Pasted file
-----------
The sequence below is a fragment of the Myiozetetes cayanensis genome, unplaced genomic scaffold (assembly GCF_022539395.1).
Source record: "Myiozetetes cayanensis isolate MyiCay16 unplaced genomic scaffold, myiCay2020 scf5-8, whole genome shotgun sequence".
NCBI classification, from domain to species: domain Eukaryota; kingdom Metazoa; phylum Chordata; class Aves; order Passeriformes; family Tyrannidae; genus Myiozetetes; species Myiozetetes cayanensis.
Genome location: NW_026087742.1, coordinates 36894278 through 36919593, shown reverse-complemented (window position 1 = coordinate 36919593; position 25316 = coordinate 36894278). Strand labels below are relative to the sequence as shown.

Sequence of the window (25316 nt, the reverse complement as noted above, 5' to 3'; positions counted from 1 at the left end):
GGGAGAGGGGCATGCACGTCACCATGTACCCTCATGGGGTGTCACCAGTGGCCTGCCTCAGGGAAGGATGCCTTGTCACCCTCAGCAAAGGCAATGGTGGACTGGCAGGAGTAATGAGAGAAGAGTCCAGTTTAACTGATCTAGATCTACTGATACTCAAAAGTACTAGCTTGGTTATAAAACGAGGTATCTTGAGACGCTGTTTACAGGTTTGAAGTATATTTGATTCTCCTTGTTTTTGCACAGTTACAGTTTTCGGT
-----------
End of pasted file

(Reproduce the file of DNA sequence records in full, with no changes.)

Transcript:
The sequence below is a fragment of the Myiozetetes cayanensis genome, unplaced genomic scaffold (assembly GCF_022539395.1).
Source record: "Myiozetetes cayanensis isolate MyiCay16 unplaced genomic scaffold, myiCay2020 scf5-8, whole genome shotgun sequence".
NCBI classification, from domain to species: domain Eukaryota; kingdom Metazoa; phylum Chordata; class Aves; order Passeriformes; family Tyrannidae; genus Myiozetetes; species Myiozetetes cayanensis.
Genome location: NW_026087742.1, coordinates 36894278 through 36919593, shown reverse-complemented (window position 1 = coordinate 36919593; position 25316 = coordinate 36894278). Strand labels below are relative to the sequence as shown.

Sequence of the window (25316 nt, the reverse complement as noted above, 5' to 3'; positions counted from 1 at the left end):
GGGAGAGGGGCATGCACGTCACCATGTACCCTCATGGGGTGTCACCAGTGGCCTGCCTCAGGGAAGGATGCCTTGTCACCCTCAGCAAAGGCAATGGTGGACTGGCAGGAGTAATGAGAGAAGAGTCCAGTTTAACTGATCTAGATCTACTGATACTCAAAAGTACTAGCTTGGTTATAAAACGAGGTATCTTGAGACGCTGTTTACAGGTTTGAAGTATATTTGATTCTCCTTGTTTTTGCACAGTTACAGTTTTCGGT